After sharing his ProfNet success story with us on our Facebook page, we caught up with Tim Lucas, VP of mortgage and editor-in-chief of MyMortgageInsider.com to get some tips for how to successfully respond to reporters’ queries. Check out what he had to say:
ProfNet Query that led to success:
There are many that I've successfully answered but here are two key ones:
Link to article: Renting vs. Buying a Home: Which Is Smarter? Geoff Williams - U.S. News & World Report
Link to article: Buy a Home Now or Pay More Later? Brian O’Connell - Realtor.com
How do you choose which ProfNet queries to respond to each day?
The idea has to resonate with me. If I'm not passionate about the topic, I won't answer the query with as much detail, insight, or personality. Also I have to be confident about the subject. If the reporter calls me I want to talk intelligently about it no matter what question he or she throws at me.
What do you include in a typical response?
I lead off with my credentials. I'm VP of mortgage and editor-in-chief of a nationally recognized website. Reporters want to know you are already accomplished in your field because it sounds better in their articles.
I'll reiterate what Dan Janal told me at our initial counseling when I signed up. Write three short points that are easily quotable. Go for sound bites and add concrete details. What's better of these two quotes? "You can save money by refinancing" or "Someone with a $250,000 mortgage can save $50,000 by dropping their interest rate one percent/"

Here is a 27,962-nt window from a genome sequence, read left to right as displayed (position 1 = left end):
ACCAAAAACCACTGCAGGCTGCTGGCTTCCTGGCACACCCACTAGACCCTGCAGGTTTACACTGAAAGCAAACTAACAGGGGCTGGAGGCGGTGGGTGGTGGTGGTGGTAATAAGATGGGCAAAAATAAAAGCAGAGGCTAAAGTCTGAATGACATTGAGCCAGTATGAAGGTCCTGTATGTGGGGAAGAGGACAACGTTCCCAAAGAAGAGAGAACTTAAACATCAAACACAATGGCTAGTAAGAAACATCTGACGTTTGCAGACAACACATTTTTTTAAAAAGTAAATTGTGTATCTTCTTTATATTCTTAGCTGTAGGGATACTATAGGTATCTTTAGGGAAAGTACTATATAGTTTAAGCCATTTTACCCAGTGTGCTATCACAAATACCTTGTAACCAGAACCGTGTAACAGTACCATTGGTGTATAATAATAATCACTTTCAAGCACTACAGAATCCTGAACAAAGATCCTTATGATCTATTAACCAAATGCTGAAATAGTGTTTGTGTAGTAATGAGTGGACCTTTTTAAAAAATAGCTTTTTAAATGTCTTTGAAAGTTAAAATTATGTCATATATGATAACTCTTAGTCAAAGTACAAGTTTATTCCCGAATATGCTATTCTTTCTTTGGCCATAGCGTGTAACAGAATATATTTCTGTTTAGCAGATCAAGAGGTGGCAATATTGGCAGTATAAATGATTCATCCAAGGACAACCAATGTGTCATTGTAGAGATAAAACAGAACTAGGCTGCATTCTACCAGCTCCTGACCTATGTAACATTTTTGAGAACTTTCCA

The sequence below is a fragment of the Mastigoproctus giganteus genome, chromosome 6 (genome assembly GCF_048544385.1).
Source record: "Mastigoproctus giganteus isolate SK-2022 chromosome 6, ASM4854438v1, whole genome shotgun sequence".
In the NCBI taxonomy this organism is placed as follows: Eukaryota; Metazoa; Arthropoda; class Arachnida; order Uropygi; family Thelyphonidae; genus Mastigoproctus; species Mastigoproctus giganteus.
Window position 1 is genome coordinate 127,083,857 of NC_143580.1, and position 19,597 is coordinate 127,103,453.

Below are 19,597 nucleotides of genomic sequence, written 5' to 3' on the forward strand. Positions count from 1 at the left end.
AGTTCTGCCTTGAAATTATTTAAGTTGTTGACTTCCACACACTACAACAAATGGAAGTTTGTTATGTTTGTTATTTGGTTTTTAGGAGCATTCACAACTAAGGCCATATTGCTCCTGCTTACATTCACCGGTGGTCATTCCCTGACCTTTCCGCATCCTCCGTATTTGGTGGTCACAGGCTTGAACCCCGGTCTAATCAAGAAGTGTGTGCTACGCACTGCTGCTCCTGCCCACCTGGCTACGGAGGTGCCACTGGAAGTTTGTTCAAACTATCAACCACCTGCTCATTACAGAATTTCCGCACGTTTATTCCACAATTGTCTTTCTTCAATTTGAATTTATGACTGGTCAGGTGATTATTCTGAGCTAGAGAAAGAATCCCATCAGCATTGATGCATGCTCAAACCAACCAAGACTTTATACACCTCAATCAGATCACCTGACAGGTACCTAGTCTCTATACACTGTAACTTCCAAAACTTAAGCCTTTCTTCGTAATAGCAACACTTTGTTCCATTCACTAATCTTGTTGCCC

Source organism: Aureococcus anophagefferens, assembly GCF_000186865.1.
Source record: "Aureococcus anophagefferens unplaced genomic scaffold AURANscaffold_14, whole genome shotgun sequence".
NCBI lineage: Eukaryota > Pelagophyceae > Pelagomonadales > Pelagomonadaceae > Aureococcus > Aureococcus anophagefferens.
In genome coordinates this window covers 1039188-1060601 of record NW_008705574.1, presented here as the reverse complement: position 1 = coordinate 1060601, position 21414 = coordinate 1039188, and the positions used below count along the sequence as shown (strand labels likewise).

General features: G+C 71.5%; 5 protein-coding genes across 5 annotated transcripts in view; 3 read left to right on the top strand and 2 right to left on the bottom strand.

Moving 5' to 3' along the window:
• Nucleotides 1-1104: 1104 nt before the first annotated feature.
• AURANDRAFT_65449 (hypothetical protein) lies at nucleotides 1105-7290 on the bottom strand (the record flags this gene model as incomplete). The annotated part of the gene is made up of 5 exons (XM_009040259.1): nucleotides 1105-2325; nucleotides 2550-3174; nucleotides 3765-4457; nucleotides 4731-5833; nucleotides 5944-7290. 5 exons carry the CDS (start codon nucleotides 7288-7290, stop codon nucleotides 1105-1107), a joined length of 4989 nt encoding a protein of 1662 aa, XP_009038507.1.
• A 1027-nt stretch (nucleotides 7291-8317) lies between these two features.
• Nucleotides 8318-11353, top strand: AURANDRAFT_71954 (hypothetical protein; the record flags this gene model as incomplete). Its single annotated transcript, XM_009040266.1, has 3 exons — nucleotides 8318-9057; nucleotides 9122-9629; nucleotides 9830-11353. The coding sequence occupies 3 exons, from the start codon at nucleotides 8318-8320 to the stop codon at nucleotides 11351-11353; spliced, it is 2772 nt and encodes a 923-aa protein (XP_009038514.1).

Do you have tips for PR people for responding to ProfNet queries?
Time is of the essence. If you let a query sit for an hour, it's probably too late. Also, it's more effective to answer the query yourself instead of having a PR service respond for you. Often, reporters want their quote now and don't want to go through a middle man. And you are much more likely to communicate your personality instead of outsourcing that responsibility.
Go for a unique angle when answering the query. What's the cliché way to answer the query? Think about that, then don't answer in that way! When I was quoted in U.S. News & World Report recently, the question was: Is it smarter to buy or rent? Instead of going all cliché on the reporter by saying owning a home is a great long-term investment, I talked about stress. I said it's better for someone to wait if they have experienced other stressful life events such as a job change, marriage, or a baby. The reporter loved it and even wrote my point into his subtitle.
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